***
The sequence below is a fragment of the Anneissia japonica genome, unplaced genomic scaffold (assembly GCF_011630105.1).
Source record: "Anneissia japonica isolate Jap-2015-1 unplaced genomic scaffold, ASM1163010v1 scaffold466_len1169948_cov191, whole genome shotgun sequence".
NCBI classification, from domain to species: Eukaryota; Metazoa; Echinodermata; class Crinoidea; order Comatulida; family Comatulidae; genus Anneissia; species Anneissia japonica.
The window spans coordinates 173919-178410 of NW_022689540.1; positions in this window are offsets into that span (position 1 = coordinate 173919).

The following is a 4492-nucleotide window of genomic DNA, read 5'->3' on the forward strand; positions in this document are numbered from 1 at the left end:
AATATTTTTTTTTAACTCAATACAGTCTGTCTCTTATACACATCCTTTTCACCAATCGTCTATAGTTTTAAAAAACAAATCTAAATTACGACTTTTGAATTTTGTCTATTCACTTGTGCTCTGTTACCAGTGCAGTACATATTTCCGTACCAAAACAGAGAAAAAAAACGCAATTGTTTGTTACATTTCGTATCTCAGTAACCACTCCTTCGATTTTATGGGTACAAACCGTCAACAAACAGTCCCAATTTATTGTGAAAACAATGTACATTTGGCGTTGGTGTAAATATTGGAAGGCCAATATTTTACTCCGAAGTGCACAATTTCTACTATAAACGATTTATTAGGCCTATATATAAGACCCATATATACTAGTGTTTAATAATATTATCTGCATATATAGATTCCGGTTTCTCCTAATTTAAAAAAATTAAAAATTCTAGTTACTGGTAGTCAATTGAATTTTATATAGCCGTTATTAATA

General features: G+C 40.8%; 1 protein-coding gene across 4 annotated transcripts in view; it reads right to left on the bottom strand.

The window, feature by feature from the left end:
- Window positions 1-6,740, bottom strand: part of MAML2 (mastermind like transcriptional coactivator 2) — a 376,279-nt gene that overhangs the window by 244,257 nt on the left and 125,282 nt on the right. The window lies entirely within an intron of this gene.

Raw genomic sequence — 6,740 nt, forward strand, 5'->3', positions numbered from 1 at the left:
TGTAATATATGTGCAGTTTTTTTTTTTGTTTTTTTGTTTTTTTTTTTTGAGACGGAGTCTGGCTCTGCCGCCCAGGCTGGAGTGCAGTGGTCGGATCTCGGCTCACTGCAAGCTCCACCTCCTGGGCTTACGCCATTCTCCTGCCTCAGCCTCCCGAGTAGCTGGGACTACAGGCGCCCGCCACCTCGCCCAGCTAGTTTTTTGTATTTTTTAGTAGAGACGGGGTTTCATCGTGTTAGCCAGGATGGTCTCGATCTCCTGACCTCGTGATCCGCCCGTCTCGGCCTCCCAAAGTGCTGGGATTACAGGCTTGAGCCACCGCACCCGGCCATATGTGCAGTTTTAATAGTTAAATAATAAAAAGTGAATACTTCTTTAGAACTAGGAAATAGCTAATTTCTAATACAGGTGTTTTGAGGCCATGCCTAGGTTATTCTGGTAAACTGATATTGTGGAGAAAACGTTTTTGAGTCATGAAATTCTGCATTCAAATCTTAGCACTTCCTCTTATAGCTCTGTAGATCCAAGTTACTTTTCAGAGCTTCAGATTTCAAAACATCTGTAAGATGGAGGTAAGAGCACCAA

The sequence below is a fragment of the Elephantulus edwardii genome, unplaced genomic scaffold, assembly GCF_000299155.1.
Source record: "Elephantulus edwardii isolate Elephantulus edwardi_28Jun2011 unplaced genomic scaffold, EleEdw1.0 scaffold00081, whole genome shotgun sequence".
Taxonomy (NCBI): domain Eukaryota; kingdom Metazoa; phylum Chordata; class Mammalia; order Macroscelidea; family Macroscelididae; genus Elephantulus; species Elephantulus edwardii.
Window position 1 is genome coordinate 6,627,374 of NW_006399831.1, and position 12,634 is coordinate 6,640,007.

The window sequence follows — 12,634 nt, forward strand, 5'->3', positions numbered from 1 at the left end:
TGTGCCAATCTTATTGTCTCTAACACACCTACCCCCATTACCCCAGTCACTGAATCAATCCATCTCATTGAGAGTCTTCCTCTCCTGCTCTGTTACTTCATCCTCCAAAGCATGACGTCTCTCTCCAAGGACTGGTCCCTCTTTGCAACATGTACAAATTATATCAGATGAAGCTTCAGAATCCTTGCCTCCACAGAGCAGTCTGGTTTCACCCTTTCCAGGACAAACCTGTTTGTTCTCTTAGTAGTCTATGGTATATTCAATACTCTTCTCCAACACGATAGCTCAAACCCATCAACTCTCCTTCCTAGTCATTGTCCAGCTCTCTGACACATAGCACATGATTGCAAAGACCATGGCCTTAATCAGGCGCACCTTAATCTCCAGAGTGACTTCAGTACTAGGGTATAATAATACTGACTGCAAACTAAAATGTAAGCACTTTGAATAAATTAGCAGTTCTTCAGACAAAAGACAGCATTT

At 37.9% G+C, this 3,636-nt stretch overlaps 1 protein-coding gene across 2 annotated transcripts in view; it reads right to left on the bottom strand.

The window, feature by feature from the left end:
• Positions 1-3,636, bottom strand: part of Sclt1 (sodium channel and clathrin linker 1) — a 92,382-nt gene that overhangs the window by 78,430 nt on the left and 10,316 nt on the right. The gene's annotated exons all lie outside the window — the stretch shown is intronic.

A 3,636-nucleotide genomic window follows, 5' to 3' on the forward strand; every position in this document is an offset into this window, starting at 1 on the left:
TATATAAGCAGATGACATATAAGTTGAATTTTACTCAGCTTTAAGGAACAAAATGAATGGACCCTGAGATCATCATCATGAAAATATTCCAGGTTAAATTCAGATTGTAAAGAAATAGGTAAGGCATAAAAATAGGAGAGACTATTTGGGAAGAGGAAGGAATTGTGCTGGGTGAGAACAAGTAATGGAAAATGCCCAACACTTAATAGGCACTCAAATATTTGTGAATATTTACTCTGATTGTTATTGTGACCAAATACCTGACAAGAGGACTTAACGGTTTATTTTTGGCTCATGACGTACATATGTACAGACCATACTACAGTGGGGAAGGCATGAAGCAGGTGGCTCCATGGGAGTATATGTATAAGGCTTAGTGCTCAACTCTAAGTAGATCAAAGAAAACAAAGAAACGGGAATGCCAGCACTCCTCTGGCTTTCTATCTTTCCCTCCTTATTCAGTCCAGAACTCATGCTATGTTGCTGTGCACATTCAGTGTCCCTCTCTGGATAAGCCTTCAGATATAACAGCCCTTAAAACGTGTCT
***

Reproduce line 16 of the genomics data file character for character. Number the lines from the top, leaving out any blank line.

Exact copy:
The window sequence follows — 12,634 nt, forward strand, 5'->3', positions numbered from 1 at the left end: